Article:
I am going to conclude my remarks, because I want to hear what the Minister has to say, and the Government Whip keeps looking at me.
One has also to consider the costs. We do not want the LSB to be a primary regulator or to treat the approved regulators as its administrative outposts. We want it to have a working relationship with them that is based on confidence and trust, not on micro-managing and trying to second-guess everything that they try to do, or laying down detailed templates as to whatthey should do. That is why the Lords came upwith a pragmatic, imaginative, sensible and workable amendment, and the Government should not be trying to remove it at this stage. We will listen carefully tothe Minister, but our inclination is to reject the Government’s amendment.
We are uncomfortable with the Government’s amendment. It does something that we will not oppose at this point, but might come back to later on the Floor of the House.
We always ask to what extent the principles, as defined in the Bill, are enforceable through judicial review. We have issues about the parameters established by subsection (3)(b), because any policy determined by the board can be used as a basis for judicial review under the principle of procedural legitimate expectation. Therefore, the measure has quite a substantial impact on the Bill.
Personally, I am not completely comfortable with subsection (3)(b) because it is a bit too wide. Although we are not happy with the Government amendment, we are not going to oppose it at this stage. We may come back to it on the Floor of the House. It is important to determine the relationship between the LSB and the regulators. This is an important engine house of that process because of the facility to take issues to judicial review under the principle of procedural legitimate expectation. The board needs to have the ability to exercise powers other than in circumstances in which the individual regulators could not reasonably do so.
I support the amendment, and I do so for a practical reason that can be illustrated by the miners’ compensation cases. This legislation is taking away the legal services ombudsman. She has been the only person in the current system to have said to the regulatory authorities, “You have got this wrong,” or “You are dealing with cases too strongly.” If the Legal Services Board does not have the ultimate say, or some backstop, to enforce and say to regulators that they are too slow on cases or that they are dealing with them inappropriately, who will stand up for the consumer?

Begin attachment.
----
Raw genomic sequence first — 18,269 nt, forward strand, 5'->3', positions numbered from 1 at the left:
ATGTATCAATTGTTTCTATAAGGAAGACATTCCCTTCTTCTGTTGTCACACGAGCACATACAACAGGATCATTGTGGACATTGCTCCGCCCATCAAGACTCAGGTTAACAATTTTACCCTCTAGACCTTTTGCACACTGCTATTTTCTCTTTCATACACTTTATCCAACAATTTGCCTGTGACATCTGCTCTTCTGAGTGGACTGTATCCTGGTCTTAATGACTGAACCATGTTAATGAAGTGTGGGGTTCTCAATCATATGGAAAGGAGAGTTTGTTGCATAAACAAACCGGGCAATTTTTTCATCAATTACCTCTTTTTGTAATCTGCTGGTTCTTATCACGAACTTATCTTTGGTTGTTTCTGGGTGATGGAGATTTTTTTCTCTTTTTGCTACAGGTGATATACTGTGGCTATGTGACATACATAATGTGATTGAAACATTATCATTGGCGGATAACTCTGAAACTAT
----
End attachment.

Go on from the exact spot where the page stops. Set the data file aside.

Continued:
The Bill will take away the legal services ombudsman, but we need to retain that ombudsman’s powers in some form. That is why I support the amendment and the Government’s position. The Legal Services Board has to have that backstop position so that it can ultimately say, “I’m sorry, but you are not doing your regulatory job correctly—get on with it,” sometimes question regulators’ effectiveness and stand up for the consumer. At the end of the day, as the Minister has said on a number of occasions, the champion of the consumer in this Bill will be the Legal Services Board.
We have established that we all agree that Sir David’s B+ model is the appropriate system for regulating the legal profession, that the approved regulators should be able to get on withthe role of regulating authorised persons and that the board should oversee that. It is important that any provisions that set out those principles do not contradict or lead to confusion about existing principles already set out in the Bill. It is vital that we take care to ensure that amendments are compatible with the rest of the Bill. I think that this amendment is.
Throughout the debates in the House of Lords, peers pressed regularly for provisions that more clearly set out the relationship between the board and the approved regulators. Those threshold amendments were inserted following a vote, and the combination of restricting the board’s powers and the recognitionof the B+ model in policy statements developeda confusion. We have tabled the amendment understanding that it is important to show that the board is an oversight regulator, as opposed to the approved regulators that do the day-to-day work; as the hon. Member for North-West Norfolk rightly said, the board does not micro-manage what is going on.
The hon. Member for Birmingham, Yardley makes an important point about subsection (3)(b). That causes problems because it sets a threshold, a Wednesbury test, that is too difficult for the board to achieve. It also adds further confusion. The test is difficult to meet and as a result, it could be difficult for the board to take appropriate action. It is important that we take that bit out.
I hope that the Committee feels able to support the amendment, which has been drafted in good faith. It tries to achieve what the other place was asking for, but in a way that is compatible with the rest of the Bill and clearly sets out the role of the oversight regulator, as opposed to that of the approved regulators doing their day-to-day work. On that basis, I ask the Committee to agree to the amendments.